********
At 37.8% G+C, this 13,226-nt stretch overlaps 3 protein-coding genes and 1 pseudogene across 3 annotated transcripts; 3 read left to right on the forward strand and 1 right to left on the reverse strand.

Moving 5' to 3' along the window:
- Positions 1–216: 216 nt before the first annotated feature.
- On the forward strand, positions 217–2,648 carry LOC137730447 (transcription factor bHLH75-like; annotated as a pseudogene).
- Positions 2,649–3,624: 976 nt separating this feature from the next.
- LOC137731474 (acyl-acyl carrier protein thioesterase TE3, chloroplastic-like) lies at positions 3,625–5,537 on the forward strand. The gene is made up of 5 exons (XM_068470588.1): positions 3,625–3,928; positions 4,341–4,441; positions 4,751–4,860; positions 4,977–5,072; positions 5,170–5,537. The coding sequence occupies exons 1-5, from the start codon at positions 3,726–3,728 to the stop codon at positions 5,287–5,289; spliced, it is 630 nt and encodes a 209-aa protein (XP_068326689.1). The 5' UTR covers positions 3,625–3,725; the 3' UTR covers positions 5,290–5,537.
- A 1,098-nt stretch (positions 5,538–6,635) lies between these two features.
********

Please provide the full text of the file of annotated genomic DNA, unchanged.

At 37.8% G+C, this 13,226-nt stretch overlaps 3 protein-coding genes and 1 pseudogene across 3 annotated transcripts; 3 read left to right on the forward strand and 1 right to left on the reverse strand.

Moving 5' to 3' along the window:
- Positions 1–216: 216 nt before the first annotated feature.
- On the forward strand, positions 217–2,648 carry LOC137730447 (transcription factor bHLH75-like; annotated as a pseudogene).
- Positions 2,649–3,624: 976 nt separating this feature from the next.
- LOC137731474 (acyl-acyl carrier protein thioesterase TE3, chloroplastic-like) lies at positions 3,625–5,537 on the forward strand. The gene is made up of 5 exons (XM_068470588.1): positions 3,625–3,928; positions 4,341–4,441; positions 4,751–4,860; positions 4,977–5,072; positions 5,170–5,537. The coding sequence occupies exons 1-5, from the start codon at positions 3,726–3,728 to the stop codon at positions 5,287–5,289; spliced, it is 630 nt and encodes a 209-aa protein (XP_068326689.1). The 5' UTR covers positions 3,625–3,725; the 3' UTR covers positions 5,290–5,537.
- A 1,098-nt stretch (positions 5,538–6,635) lies between these two features.